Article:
This picture was actually taken on the Seattle City Light boat tour. They take you up the lake all the way to the dam that holds back Ross Lake, and back down to the dam that makes Diablo Lake a lake. There’s even a dinner option, although that’s not the one we did. It’s a great way to spend an afternoon, although it’s a bit of a drive to get there from Seattle (2-3 hours each way.) The unfortunate thing as a photographer is that the tour takes place right smack in the middle of the day, so you can basically forget about getting any interesting light for pictures. You get bright noonday sun, with the corresponding haze that brings. That’s okay though, because I’ve heard rumors that there are actually people out there that enjoy getting out into nature for reasons other than explicitly to take pictures of it. I don’t know who these people are, but I know they’re out there.
Notes: Canon EOS Rebel XT, Tamron 28-300 mm VC lens. 1/200s, f/6.3, ISO 100. Focal length: 42mm.
Wednesday, July 15, 2009.
I was sitting on the couch last night wondering what the heck I would use for today’s picture, when I had a brilliant idea: let Julie pick it! So I did. Almost. She actually picked this one: http://www.davefry.net/rate/index.php?viewimage=313 , another very similar picture of the same thing, but I actually liked this one better.. So, umm.. sorry honey.
You’re looking at Diablo Lake (sometimes known as Emerald Lake), which is really near, but not quite inside, North Cascades National Park. It’s actually a man-made lake, dammed by Seattle City Light, and it generates quite a bit of power for the city. This was taken from a big viewpoint along Highway 20, which is the road that takes you through the national park. (The road never actually enters the national park boundaries – the park is split in two pieces, one on the north side of the road and one on the south side.)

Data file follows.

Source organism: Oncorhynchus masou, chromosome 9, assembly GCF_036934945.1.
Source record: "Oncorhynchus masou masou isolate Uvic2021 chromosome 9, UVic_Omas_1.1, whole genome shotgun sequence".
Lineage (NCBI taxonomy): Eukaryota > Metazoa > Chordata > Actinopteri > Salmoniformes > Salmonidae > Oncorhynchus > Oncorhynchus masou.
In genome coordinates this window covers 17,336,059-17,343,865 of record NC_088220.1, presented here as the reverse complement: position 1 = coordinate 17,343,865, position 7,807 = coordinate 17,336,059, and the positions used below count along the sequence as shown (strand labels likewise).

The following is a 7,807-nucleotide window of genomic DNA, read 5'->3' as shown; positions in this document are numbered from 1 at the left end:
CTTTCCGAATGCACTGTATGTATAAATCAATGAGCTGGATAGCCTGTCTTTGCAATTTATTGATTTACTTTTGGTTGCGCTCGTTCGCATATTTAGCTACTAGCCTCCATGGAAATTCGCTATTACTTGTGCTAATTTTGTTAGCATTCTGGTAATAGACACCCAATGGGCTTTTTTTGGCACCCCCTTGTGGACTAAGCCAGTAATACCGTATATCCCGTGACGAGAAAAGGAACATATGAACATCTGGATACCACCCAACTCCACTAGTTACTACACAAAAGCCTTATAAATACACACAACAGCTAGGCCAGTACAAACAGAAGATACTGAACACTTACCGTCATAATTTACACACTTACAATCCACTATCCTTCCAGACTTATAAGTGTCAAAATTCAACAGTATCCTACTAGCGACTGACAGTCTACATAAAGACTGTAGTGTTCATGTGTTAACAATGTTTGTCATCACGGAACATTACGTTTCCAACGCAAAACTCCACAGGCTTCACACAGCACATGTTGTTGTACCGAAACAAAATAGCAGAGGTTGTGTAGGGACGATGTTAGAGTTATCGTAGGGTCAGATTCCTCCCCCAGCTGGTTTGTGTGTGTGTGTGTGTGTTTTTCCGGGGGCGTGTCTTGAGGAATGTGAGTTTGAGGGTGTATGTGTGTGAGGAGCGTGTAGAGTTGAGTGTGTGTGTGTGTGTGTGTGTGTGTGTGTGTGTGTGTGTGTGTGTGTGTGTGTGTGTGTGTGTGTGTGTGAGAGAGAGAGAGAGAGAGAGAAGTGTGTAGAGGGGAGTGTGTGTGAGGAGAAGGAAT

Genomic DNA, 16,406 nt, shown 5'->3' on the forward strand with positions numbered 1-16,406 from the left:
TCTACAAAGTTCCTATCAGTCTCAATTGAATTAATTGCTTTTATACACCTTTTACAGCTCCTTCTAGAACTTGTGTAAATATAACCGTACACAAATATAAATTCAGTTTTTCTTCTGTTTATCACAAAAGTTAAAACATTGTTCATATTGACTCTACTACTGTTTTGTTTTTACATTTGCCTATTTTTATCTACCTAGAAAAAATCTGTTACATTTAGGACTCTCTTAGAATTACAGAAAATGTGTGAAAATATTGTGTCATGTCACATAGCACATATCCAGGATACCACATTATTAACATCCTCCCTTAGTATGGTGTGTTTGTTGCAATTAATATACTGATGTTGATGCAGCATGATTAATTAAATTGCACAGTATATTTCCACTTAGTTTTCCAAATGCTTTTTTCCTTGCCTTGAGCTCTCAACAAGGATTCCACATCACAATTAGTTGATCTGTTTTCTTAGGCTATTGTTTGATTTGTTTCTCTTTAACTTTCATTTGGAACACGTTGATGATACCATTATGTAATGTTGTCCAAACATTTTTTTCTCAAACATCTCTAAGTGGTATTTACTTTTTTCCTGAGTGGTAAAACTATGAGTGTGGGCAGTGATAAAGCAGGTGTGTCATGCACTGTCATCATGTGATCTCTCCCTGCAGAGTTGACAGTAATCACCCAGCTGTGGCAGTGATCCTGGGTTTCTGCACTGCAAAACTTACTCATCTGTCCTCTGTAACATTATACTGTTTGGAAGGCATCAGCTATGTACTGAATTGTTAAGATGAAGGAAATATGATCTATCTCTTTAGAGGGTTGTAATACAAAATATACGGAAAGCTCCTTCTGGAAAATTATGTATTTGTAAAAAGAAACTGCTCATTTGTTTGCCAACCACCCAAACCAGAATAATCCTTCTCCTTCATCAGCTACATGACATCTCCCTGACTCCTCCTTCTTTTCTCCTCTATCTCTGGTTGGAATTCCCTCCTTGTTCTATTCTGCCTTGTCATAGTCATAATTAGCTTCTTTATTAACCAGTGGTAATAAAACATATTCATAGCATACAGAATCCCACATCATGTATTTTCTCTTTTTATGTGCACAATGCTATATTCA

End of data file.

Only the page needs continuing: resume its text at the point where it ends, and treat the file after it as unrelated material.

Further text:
I stop here every time I drive through the park, and usually I take a picture from this exact spot. Depending on the time of day, it can be a completely different picture. (This was fairly early in the day – later on, you end up looking straight at the sun, which nicely silhouettes the big mountain and the big tree you’re looking at. Those two, together with that little tiny island to the left of the tree, make up the elements of the scene that I usually play with when I’m here.) The lake itself is actually really striking – it’s very very green, almost turquoise. You can’t tell in this picture though. Which actually makes it somewhat odd that I chose this one, because the green-ness of the lake is probably the most striking part of the view. It’s green because of all the glacial meltoff that drains in from the surrounding mountains, all the minerals and such, if you were wondering.
Here’s a couple interesting tidbits about this picture: Not only was it taken with a fairly old point and shoot digicam (a Canon S230 – 3.2 megapixels!), it was shot at a small image size (640 x 480!!). Back then, to save memory card space, I’d take most pictures at 640 x 480, except for the ones I thought I’d potentially be blowing up later – I’d take those at the largest size the camera would support. So I first took this picture, realized it was on small, then took a larger one. But, the larger one was framed somewhat differently (see it here: http://www.davefry.net/rate/index.php?viewimage=222 ), and this morning I decided I liked this one better, so I went with it instead.
Notes: Canon PowerShot S230 (Point and shoot). 1/125s, f/7.1.